ChickenWas contemplating submitting a few poems to a local competition –
(four poems for £10. Which one of my Creative Writing examples should I enter? Which would win? I read last year’s winner... well constructed, beautifully written, saccharine)
- hustle the cash and the glory, then skedaddle, giggling with irony, spouting limericks, in a futile attempt to shatter the preposterous bluster of it all. Yes, sir, I do bite my thumb at you.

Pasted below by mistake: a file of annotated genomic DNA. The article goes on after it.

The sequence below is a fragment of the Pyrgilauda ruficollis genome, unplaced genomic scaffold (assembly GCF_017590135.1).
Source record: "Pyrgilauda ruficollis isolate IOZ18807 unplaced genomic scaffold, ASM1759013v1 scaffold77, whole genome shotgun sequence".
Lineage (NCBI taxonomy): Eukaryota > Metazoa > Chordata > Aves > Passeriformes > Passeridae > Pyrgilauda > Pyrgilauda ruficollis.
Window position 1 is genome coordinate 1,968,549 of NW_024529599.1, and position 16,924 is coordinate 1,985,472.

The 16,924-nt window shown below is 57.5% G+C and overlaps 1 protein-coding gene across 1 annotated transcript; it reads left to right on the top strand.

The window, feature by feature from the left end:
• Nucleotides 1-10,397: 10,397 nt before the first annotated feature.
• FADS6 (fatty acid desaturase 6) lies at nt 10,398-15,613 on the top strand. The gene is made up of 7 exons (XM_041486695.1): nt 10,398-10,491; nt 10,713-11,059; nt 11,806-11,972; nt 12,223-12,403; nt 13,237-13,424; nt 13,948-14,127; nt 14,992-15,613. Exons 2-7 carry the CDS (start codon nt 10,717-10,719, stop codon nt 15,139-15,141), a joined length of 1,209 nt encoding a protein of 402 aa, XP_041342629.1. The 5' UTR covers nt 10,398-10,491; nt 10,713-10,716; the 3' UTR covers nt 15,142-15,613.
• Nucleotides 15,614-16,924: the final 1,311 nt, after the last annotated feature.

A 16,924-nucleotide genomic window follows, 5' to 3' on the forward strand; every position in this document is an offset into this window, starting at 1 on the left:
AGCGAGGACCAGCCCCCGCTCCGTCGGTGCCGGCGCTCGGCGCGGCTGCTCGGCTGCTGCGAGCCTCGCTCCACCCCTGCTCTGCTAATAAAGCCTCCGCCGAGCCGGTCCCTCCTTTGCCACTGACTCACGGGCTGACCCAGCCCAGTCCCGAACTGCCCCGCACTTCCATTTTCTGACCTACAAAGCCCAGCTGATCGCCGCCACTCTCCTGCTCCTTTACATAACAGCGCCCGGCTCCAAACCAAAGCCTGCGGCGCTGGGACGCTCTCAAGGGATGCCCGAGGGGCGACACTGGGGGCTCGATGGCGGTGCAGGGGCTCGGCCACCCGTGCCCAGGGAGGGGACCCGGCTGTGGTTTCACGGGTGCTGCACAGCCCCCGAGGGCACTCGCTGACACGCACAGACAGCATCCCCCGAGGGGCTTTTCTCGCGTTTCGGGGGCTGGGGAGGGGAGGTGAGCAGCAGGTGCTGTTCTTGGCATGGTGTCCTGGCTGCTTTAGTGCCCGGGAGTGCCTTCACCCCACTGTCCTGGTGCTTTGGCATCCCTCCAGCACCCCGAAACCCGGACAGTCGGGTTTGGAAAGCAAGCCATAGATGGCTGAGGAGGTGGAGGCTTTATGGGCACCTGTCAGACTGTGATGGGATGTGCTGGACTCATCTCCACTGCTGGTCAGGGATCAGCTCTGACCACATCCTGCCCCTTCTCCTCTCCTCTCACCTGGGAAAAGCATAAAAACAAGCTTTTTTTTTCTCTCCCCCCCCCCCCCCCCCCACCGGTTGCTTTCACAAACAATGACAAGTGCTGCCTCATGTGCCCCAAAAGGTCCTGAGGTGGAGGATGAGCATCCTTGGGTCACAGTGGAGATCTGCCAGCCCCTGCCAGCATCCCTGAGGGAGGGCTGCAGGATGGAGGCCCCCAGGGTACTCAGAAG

The kick-arse Bukowski side of me became belligerent, pointing out the bunk in all that, reminding me of my real poems, the ones that save me and keep me sane; blank anxious verse for a numb mind. Existential doggerel. That’s who I am. That’s my voice.
I knew the end was nigh when I found myself singing to my therapist, as if demanding to be heard in that voice. Bitter and nasty and desperate. So, rather than the forced, limping iambic beat of a sonnet or a mangled haiku, I decided to make the schizoid choice. Poetry comes from awe, sublimation and playing with madness. The idea of a competition is absurd, paradoxical to the spirit in which poetry should be written.